Kakao sees pots of gold at end of rainbow

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Kakao sees pots of gold at end of rainbow

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Although KakaoTalk has emerged as Korea’s most popular mobile instant messenger, it has constantly been dogged by criticism that it lacks a reliable profit model.

The messenger service, now available on Android, iOS and BlackBerry smartphone platforms, can be downloaded for free. It has helped those smartphone users slash their monthly telecom bills by providing free mobile messages. Since June, it has been offering free phone calls dubbed mVoIP, or mobile Voice over Internet Protocol.

But while neither of these services is returning solid revenue, the question of the company’s sustainability may yet be answered by a recent series of launches that could see the 29-month-old start-up begin to make some serious money.

The first derives from purchasable animated emoticons. At the Emoticon Store on the KakaoTalk menu, users may pay between $1.99 and $2.99 to download over a dozen emoticons - including highly popular characters such as SpongeBob and others from Disney and Sanrio.

The service has been available since November, but demand exploded from July 17 when KakaoTalk, which has nearly 50 million users worldwide, including 35 million in Korea, allowed iPhone users to upgrade their software and add scores of new emoticons.

The next day, KakaoTalk climbed almost 40 places to claim the No. 1 spot in the Top Grossing section of the Top 25 apps available on Apple’s App Store in Korea. It remained there for several weeks but has since dropped to third place. However, as a result, the messenger service has been posting average daily revenue of over 100 million won ($88,680), 40 times more than a month earlier, according to a spokeswoman with Kakao, developer and operator of the messenger.

Although there are four Android users for every iOS subscriber in Korea, such a meteoric rise in emoticon sales from iPhone users “originates from the fact that iPhone users have this tendency to try new, trendy products, since a larger portion of them are early adopters, especially compared to Android users,” said the spokeswoman.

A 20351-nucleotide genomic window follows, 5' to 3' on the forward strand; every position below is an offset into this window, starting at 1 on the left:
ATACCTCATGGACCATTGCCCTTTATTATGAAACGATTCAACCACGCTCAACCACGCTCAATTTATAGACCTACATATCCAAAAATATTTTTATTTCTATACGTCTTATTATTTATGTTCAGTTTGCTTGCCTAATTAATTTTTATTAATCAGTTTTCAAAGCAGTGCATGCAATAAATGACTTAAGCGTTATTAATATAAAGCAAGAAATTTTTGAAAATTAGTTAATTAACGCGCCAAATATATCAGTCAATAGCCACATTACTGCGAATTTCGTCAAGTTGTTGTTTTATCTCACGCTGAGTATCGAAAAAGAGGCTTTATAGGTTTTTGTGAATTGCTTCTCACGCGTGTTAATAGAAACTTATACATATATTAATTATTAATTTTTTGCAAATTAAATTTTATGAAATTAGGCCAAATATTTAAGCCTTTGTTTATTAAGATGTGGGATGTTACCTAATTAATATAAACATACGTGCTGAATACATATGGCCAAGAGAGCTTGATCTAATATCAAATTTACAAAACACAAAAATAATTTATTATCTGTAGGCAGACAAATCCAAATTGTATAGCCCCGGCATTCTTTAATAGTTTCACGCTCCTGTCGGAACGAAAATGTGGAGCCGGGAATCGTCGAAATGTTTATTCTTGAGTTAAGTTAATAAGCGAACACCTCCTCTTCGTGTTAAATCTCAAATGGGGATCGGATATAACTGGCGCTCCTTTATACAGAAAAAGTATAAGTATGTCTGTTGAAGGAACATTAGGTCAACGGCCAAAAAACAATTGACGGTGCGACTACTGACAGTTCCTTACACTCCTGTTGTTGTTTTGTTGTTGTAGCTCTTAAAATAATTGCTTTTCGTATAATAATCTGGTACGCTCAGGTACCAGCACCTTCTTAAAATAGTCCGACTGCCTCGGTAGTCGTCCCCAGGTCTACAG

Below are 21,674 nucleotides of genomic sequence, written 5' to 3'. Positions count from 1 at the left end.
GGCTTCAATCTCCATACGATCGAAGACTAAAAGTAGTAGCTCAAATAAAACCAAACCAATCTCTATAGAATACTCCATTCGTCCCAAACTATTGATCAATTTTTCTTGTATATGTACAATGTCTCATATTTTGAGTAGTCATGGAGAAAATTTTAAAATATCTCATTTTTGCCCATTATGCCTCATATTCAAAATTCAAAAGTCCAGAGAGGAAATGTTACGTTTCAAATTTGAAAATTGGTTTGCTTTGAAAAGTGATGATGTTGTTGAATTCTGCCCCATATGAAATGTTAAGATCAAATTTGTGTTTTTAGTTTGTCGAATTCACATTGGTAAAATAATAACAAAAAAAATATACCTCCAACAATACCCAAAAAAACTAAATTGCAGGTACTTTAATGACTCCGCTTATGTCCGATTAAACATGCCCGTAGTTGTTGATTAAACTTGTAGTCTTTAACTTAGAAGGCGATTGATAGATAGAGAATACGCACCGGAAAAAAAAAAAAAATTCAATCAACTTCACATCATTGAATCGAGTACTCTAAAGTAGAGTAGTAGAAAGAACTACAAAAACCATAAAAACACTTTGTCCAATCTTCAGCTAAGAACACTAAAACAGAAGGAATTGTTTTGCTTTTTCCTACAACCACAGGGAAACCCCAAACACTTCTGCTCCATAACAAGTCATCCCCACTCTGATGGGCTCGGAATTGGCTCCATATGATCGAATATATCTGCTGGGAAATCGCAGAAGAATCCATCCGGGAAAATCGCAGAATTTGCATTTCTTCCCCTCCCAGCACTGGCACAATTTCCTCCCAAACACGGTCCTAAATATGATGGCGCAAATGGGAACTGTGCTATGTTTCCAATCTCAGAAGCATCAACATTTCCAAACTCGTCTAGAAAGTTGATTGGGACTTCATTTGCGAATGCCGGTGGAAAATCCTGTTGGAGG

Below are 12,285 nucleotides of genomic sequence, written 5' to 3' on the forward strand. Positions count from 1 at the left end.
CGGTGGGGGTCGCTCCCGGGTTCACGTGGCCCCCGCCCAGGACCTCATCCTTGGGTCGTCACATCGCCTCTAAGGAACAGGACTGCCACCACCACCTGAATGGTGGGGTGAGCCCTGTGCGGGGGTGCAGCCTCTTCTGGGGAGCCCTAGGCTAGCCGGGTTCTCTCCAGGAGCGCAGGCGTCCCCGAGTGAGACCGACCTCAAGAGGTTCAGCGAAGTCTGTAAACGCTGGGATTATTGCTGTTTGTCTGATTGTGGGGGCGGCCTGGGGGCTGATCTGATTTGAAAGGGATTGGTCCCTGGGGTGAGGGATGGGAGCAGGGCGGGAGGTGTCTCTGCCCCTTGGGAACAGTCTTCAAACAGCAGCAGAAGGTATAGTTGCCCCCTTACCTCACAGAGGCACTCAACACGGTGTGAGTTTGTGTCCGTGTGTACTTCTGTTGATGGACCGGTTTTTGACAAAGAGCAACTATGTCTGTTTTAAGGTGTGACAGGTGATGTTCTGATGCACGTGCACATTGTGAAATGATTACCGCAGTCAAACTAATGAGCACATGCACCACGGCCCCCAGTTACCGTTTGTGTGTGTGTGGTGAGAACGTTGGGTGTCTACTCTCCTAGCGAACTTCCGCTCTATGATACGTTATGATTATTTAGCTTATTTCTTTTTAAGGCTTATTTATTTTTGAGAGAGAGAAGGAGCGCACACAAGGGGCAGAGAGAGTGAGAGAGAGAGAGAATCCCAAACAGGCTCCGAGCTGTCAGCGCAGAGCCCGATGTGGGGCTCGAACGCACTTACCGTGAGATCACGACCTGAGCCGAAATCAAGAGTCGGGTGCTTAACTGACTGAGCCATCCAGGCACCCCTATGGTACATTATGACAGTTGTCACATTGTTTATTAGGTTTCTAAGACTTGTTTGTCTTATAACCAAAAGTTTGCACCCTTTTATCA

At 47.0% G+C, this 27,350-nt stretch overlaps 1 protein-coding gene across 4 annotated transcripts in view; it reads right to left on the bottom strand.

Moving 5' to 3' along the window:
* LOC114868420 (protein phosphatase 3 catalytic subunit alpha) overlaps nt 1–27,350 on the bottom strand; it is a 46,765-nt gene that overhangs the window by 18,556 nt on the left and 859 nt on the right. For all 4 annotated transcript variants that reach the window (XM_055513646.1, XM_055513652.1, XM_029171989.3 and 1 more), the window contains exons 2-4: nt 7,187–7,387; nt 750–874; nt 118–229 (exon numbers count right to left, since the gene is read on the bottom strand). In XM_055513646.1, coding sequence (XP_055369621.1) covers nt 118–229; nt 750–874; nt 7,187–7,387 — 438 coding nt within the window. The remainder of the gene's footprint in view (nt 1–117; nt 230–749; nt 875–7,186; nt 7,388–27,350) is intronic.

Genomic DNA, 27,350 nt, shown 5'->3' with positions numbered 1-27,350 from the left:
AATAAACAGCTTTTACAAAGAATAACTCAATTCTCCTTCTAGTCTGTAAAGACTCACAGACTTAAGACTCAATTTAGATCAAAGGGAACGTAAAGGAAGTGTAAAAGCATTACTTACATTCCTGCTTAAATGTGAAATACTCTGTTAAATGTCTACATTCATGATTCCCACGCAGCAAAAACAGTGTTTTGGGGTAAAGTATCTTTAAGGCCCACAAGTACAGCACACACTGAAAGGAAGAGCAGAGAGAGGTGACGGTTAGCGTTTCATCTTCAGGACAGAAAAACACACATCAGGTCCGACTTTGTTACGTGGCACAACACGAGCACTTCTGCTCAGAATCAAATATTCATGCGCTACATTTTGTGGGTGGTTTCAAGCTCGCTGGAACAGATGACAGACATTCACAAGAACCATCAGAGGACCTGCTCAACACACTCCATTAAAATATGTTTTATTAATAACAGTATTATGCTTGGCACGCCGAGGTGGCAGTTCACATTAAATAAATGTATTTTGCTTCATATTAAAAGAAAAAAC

A more strategic business model that Kakao hopes to turn into a lucrative cash cow came to the fore on Monday last week as it launched a platform for mobile game downloads called Game Center. Games bring in ready cash as many users are lured into paying up front for game items to either speed up their progress or to strengthen their characters. At Facebook, 12 percent of its revenue originates from so-called social games.


The Game Center currently accommodates 10 games from the Kosdaq-listed WeMade Entertainment, one of the key capital investors of Kakao, and Barunson Entertainment, both game developers. The games are only compatible with Android smartphones, but Kakao has not confirmed when it will release iOS versions.

A week into the service, Kakao, which is normally outspoken about its achievements, has yet to disclose the number of downloaded games from the Game Center. Industry insiders estimate the figure at around 100,000.

That compares to 2 million downloads in just one day after Line, the country’s second-most popular mobile messenger run by NHN, introduced its free smartphone game Line Birzzle on July 4. Within one week, it posted 5 million downloads. Line boasts 45 million users around the world, and about 90 percent of these come from outside Korea, with especially dense concentrations in Japan and Southeast Asian countries.

The Game Center, which Kakao first mentioned in March, had been highly anticipated by the media and IT industry insiders as a way of helping Kakao finally take off as a profitable company.

Previously, KakaoTalk’s sole weapon was its large pool of users - more than the Korean population of 48 million - that could potentially become clients for any service it chose to launch in the future. Given that potential, Kakao has been able to attract more than 100 billion won in capital investment from various enterprises and individuals since January 2010.

Devoid of profit-making businesses, however, Kakao has been posting losses year after year. In 2011, its net loss, mostly stemming from the cost of managing its servers, amounted to 15.3 billion won while revenue totaled 1.8 billion.

The company hopes to begin a turnaround this year for the first time on the back of the Game Center, according to Lee Je-bum, one of two co-CEOs of Kakao. He said the company plans to unveil a slew of profit models, including the tentatively named “Kakao Slide,” a kind of marketplace where users will be able to buy and sell digital content such as e-books. Kakao’s already released profit-attracting services are just the tip of the iceberg of what it has in the pipeline, Lee added.

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Although it is too early to judge the Game Center as a success or failure, experts stress the importance of the content it provides.

“The key to the success of the mobile game business lies not in the platform but in their quality,” said Choi Chan-seok, an analyst with KTB Investment & Securities.

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“As Kakao’s Game Center shows, an appropriate profit model for mobile messengers boosts communication, as evidenced here by the animated emoticons.”


By Seo Ji-eun [spring@joongang.co.kr]

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